There’s a regular stream of porters plying this route – this is the main trail to Base Camp after all.
There’s a steady stream of faster groups too and up ahead we spot what looks like half a tree of finished timber walking slowly.
This timber had made it up to the trail from about 100 meters down the valley, where there’s a small mill finishing fallen trees. It made it up on the back of a boy. For here, everything travels on donkeys, yaks, or backs. There’s no road. No motorized transport, just Dhal Bhat – the traditional Nepalese meal of rice and lentil curry – power.
Nepali Porters Begin at a Young Age
Over our time in Nepal, we’ll see porters as young as 8. Yes. 8. Plying their trade and carrying loads of up to 100 kilos up and down.
Nepali Porter Wages
In a country where the last reported average annual salary was US$724 per year, the going rate for porters is US 45 cents a kilo. For a 1-2 days work. I wonder how many years they can continue this. Or how they do this in bad weather, most that we see wear a cheap plimsoll or flip flop thongs. Not many have sunglasses and it’s rare to see them carrying water to drink.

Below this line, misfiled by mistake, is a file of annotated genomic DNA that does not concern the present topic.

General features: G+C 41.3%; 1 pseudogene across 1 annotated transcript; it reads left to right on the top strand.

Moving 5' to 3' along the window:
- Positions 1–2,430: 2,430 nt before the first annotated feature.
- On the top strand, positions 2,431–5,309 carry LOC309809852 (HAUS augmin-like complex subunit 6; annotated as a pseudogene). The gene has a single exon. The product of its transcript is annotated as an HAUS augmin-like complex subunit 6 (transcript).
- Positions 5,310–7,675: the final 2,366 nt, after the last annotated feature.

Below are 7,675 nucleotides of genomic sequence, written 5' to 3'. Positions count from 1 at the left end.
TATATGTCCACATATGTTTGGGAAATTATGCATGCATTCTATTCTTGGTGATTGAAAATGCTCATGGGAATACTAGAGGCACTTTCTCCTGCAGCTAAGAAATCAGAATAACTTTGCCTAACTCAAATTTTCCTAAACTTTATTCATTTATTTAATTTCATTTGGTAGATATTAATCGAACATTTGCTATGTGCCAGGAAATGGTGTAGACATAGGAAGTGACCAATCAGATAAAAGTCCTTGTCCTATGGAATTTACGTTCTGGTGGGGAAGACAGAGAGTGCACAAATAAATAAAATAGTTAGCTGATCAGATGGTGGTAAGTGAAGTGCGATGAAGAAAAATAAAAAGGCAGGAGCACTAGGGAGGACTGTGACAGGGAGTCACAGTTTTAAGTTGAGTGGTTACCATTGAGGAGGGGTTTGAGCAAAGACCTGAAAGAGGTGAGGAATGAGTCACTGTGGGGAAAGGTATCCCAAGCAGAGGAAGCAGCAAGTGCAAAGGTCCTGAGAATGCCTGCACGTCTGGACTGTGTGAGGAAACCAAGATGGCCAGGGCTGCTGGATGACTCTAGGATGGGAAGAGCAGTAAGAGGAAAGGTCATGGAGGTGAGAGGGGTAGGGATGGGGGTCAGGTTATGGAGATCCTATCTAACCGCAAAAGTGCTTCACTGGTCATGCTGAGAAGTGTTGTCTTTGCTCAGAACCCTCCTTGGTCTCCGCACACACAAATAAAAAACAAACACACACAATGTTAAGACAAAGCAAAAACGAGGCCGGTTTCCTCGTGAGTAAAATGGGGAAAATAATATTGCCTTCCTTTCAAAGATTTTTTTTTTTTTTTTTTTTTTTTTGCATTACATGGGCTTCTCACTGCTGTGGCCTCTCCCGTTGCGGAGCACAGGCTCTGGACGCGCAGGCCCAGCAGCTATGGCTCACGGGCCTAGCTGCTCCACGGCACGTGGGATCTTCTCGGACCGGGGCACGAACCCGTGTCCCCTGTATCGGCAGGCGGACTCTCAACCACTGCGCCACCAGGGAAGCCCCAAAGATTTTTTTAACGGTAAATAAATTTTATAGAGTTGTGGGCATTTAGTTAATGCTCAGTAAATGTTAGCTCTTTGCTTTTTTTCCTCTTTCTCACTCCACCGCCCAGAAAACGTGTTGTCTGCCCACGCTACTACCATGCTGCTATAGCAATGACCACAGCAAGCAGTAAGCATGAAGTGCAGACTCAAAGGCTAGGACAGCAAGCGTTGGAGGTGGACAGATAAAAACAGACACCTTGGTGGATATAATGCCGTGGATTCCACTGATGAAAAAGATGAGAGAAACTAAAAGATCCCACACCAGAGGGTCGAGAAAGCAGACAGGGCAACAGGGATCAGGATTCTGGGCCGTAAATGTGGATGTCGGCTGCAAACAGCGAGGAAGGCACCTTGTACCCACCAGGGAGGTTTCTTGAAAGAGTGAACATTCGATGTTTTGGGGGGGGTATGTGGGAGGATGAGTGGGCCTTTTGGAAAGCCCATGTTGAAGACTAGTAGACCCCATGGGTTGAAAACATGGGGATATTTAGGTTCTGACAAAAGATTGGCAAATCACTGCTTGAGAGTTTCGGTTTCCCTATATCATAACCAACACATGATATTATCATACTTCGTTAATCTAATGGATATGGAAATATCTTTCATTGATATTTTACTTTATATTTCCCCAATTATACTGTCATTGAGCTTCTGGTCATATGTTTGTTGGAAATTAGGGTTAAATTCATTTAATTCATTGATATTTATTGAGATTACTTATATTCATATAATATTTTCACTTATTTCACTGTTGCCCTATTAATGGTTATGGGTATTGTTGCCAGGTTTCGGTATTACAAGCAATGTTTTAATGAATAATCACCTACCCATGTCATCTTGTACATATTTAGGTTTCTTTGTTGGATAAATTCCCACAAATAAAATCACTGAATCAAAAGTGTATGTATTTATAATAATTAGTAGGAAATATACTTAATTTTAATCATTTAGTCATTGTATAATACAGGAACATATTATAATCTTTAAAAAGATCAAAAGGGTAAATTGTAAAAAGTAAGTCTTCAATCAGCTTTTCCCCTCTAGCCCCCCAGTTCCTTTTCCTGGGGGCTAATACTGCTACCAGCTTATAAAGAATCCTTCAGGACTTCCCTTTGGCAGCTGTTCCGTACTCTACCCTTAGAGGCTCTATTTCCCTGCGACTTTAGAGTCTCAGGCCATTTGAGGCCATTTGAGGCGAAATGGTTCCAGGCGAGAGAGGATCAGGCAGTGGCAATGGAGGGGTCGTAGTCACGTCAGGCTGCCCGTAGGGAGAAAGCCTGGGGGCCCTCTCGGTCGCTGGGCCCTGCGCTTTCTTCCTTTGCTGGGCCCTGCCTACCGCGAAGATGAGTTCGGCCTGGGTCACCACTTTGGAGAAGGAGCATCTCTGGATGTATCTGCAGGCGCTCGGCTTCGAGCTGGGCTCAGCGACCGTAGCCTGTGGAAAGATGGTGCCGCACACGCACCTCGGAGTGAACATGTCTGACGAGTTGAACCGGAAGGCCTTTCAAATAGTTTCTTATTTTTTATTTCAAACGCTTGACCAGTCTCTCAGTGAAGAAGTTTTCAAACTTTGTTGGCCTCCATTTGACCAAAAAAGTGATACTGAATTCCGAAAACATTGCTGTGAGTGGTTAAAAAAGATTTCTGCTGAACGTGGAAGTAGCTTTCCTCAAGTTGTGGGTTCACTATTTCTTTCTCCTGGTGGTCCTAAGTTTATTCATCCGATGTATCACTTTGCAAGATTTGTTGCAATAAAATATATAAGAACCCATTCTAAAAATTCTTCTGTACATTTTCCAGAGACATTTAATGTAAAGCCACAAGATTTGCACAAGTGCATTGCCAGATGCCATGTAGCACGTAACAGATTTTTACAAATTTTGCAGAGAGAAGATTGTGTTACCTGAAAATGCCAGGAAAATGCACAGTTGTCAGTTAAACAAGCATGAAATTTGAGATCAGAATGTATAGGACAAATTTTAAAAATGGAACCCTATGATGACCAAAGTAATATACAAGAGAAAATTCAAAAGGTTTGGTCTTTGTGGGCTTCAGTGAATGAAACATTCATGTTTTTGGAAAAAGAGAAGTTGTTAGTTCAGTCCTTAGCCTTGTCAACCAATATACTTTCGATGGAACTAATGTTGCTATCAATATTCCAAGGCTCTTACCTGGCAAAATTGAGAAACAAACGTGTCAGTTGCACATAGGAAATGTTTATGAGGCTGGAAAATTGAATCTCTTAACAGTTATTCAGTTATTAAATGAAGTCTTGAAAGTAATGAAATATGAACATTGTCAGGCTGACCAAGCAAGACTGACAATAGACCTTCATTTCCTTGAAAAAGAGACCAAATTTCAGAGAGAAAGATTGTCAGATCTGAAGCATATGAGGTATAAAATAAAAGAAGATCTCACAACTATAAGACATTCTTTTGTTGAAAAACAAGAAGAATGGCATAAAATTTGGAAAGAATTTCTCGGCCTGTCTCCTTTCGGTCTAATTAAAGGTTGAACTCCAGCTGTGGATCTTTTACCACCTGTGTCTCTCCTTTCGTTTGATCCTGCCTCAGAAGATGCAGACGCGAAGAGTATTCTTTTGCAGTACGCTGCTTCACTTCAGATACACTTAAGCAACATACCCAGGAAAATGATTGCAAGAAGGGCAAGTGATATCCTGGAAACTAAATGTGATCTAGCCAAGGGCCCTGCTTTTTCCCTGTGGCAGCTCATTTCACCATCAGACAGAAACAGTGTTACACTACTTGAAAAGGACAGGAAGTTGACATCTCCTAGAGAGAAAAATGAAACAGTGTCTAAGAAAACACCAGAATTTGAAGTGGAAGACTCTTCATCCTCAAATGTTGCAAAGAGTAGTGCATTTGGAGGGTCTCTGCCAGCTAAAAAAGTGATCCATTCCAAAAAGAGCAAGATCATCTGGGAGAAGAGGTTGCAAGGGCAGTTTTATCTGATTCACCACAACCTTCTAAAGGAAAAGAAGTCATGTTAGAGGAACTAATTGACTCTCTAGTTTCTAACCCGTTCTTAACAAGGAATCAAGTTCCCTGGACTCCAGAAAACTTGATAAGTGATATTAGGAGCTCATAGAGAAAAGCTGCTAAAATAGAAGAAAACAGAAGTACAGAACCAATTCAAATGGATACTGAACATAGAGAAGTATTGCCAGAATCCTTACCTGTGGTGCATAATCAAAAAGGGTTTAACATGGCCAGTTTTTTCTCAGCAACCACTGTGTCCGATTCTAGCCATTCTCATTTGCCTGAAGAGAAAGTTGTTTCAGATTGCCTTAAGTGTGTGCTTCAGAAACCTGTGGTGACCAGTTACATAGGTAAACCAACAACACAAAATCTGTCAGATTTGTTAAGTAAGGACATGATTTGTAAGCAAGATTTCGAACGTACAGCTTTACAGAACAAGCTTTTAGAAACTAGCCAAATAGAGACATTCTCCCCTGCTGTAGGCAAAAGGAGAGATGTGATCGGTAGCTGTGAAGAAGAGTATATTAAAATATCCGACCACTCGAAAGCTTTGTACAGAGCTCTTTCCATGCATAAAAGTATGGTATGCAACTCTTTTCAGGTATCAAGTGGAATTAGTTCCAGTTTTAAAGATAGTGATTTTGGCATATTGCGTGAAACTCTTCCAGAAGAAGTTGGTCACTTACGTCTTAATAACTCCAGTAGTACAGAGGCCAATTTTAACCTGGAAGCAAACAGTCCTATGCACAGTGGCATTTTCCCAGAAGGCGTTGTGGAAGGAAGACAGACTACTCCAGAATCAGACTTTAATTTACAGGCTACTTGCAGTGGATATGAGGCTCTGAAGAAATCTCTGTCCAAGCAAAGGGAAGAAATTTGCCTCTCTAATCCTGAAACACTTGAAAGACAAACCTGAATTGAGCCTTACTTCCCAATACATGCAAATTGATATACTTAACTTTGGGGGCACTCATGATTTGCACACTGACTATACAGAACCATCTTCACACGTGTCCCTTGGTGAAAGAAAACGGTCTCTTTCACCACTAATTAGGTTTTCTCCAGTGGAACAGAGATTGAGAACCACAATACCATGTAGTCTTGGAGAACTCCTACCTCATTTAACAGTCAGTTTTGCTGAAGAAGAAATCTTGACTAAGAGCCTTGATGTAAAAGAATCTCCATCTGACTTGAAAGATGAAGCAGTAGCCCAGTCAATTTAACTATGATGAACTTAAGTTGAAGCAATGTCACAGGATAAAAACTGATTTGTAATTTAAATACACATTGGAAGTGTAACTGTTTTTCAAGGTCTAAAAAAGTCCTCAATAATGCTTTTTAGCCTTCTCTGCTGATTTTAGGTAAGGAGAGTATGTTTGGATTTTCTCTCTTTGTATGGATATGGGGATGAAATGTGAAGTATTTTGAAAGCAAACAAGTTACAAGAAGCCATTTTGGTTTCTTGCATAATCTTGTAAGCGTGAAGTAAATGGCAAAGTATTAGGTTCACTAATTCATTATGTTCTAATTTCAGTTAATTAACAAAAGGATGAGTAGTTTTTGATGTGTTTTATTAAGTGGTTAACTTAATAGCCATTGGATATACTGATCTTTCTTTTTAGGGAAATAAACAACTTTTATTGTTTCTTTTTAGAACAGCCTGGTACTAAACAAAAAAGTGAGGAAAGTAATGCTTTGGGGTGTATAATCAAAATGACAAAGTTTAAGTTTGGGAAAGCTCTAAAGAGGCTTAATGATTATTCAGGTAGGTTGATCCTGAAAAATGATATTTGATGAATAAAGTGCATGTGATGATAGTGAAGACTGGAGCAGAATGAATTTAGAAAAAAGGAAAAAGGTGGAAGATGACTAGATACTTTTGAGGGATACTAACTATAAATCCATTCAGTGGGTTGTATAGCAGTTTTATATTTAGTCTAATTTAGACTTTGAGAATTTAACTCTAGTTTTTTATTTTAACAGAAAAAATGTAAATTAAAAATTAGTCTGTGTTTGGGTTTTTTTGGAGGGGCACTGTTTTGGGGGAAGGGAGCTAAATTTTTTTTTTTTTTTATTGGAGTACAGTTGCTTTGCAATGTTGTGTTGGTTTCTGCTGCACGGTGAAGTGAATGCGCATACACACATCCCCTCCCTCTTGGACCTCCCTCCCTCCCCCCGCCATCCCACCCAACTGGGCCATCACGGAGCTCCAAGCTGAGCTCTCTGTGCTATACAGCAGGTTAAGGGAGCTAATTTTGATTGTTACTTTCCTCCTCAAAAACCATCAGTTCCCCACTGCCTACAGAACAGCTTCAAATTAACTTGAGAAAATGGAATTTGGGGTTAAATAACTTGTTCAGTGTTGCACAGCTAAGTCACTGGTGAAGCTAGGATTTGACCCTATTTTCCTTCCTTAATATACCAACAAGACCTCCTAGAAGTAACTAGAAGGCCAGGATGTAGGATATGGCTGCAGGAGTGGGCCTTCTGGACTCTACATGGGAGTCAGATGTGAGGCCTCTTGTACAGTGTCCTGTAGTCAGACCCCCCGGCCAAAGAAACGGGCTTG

Our trekking company World Expeditions promotes its ethical and responsible travel policies. They provide clothing, food, and lodging for all its porters. Our porters in their red WEX jackets and trousers, and blue and white knitted beanies become a regular smiling sight for us.
Today’s trail is not as spectacular, but the first part is relatively easy.
(Darryl, going slow and talking only to ask for water I’m sure disagrees).
Namche to Phortse Tenga Trail Maintenance
The trail is well maintained, but it’s by private endeavor, not government intervention, as we stop to donate to continue to the good cause and marvel at the fact that every Nepali is photogenic.